Many of our expected customers are located in Asia, a region which has reported large numbers of patient cases and deaths and which has imposed severe lock-down restrictions in an effort to combat the pandemic. Those customers have reported supply shortages and manufacturing delays as a result of the pandemic and the related restrictions, which has had a material adverse impact on the expected markets for our products. In addition, shipping costs have increased significantly as a result of limitations on other modes of transportation.
 
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The global spread of COVID-19 has created significant volatility and uncertainty in global financial markets and may materially affect us economically and such conditions continue to persist. While the potential economic impact brought by, and the duration of, the COVID-19 or another pandemic may be difficult to assess or predict, a widespread pandemic could result in significant disruption of global financial markets, reducing our ability to access capital, which could in the future negatively affect our liquidity. In addition, a recession or market correction resulting from the spread of COVID-19 or another similar pandemic could materially affect our business and the value of our common stock.
The COVID-19 outbreak may also affect the ability of our staff and the parties we work with to carry out our product development and manufacturing activities. We rely on our research and development employees, consultants, independent contractors, contract manufacturers and other third-party service providers to assist us in developing, producing and marketing our products. We believe that the COVID-19 pandemic may negatively impact the ability of these parties to provide us with the level of resources and services required for us to successfully develop, produce and sell our products. From time to time, our ability to provide fabrication services to potential customers has also been affected.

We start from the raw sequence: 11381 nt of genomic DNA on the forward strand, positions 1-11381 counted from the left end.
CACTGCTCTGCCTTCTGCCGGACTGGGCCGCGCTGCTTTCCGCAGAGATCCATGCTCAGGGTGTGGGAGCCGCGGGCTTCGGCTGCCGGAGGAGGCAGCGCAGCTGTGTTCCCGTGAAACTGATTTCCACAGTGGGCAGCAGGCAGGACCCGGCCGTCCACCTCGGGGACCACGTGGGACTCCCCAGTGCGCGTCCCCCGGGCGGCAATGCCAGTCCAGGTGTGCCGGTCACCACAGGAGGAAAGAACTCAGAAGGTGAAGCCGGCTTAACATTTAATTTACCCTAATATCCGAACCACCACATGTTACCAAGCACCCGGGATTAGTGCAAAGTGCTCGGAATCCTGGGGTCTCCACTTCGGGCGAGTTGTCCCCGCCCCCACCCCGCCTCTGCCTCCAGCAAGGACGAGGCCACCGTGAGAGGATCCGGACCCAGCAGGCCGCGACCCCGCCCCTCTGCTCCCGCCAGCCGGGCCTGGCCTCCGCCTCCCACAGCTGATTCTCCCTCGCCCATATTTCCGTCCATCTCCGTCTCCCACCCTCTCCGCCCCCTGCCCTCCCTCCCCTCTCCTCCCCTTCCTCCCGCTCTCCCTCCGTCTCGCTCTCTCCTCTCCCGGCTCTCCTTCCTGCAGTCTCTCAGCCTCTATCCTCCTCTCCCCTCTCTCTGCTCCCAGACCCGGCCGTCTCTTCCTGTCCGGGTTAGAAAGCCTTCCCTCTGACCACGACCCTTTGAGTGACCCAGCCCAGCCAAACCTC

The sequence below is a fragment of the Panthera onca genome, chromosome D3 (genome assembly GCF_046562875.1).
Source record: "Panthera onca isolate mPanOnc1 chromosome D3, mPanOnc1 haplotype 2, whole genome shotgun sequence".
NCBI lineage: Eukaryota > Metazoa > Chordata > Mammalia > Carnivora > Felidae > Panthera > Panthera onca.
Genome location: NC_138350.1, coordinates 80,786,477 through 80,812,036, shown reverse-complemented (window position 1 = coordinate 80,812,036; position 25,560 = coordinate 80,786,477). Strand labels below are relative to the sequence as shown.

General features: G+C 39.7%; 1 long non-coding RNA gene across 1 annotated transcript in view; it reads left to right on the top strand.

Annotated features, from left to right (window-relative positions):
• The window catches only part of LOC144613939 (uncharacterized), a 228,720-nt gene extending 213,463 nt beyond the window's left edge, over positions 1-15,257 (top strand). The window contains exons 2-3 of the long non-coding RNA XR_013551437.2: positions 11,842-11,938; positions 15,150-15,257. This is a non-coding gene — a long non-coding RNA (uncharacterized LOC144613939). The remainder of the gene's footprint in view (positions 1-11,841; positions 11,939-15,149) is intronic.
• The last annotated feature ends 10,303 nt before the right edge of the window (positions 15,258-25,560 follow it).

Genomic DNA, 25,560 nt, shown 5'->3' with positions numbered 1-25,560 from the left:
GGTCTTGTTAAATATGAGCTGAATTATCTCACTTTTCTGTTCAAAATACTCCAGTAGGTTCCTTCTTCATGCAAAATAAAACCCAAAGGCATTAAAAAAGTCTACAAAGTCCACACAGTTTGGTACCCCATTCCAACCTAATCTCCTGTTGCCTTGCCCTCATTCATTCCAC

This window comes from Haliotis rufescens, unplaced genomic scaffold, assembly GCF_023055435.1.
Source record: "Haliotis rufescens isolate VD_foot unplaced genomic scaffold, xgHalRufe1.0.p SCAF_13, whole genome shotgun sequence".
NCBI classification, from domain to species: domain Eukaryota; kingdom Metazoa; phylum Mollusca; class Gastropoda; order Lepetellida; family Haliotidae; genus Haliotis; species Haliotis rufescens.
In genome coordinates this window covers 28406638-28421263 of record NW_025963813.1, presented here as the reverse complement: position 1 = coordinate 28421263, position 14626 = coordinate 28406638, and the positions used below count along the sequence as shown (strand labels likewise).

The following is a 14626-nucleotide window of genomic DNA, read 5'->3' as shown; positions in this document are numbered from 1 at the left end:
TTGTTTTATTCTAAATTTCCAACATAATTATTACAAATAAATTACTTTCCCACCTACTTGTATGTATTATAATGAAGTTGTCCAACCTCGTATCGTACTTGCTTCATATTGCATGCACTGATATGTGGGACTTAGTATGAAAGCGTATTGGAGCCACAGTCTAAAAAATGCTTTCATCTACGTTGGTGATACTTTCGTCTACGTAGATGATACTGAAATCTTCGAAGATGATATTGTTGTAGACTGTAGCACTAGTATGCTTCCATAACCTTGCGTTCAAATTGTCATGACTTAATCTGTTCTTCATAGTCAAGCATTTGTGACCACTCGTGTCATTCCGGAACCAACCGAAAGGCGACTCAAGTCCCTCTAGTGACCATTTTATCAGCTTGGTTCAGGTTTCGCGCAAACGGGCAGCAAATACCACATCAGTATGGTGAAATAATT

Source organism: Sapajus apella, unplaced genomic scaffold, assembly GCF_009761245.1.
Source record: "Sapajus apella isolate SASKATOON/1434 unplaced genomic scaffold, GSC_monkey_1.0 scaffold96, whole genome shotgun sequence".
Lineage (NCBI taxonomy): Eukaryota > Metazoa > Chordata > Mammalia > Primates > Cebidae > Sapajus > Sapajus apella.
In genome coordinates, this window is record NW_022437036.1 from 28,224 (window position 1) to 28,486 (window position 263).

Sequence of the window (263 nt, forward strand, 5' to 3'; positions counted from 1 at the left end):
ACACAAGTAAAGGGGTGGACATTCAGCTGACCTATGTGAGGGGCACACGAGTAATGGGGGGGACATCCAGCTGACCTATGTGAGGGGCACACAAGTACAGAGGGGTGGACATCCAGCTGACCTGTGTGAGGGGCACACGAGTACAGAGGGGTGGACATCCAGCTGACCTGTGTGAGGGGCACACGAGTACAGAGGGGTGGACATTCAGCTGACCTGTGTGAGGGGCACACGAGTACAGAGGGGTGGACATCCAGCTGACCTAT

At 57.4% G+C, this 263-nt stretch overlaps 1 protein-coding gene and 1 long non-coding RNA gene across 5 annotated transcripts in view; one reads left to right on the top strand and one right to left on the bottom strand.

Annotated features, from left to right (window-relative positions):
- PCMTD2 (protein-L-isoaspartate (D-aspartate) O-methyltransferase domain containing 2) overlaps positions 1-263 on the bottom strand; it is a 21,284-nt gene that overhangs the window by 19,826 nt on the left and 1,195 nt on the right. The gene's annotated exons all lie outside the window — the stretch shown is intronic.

The extent to which the COVID-19 or another world-wide pandemic may impact our operations will depend on future developments, which are highly uncertain and cannot be predicted with confidence, such as the duration and geographic reach of the outbreak, the severity of the outbreak in particular regions, the effectiveness of actions to contain COVID-19 or another communicable disease and the availability and cost of vaccines and other treatments for those affected by the pandemic.
We are subject to a number of risks associated with international sales and operations.
We have small teams that are engaged in marketing, selling and supporting our products internationally. As a result, we must hire and train experienced personnel to staff and manage our foreign operations. To the extent that we experience difficulties in recruiting, training, managing and retaining international employees, particularly managers and other members of our international sales team, we may experience difficulties in sales productivity in, or market penetration of, foreign markets. We also enter into strategic distributor and reseller relationships with companies in certain international markets where we do not have a local presence. If we are not able to maintain successful strategic distributor and reseller relationships with our international channel partners or recruit additional channel partners, our future success in these international markets could be limited.
We are subject to risks associated with international operations.
We have operations in the United Kingdom and Asia and expect that most of our sales revenue will result from sales to customers in Asia. A number of risks inherent in international operations could have a material adverse effect on our results of operations, including: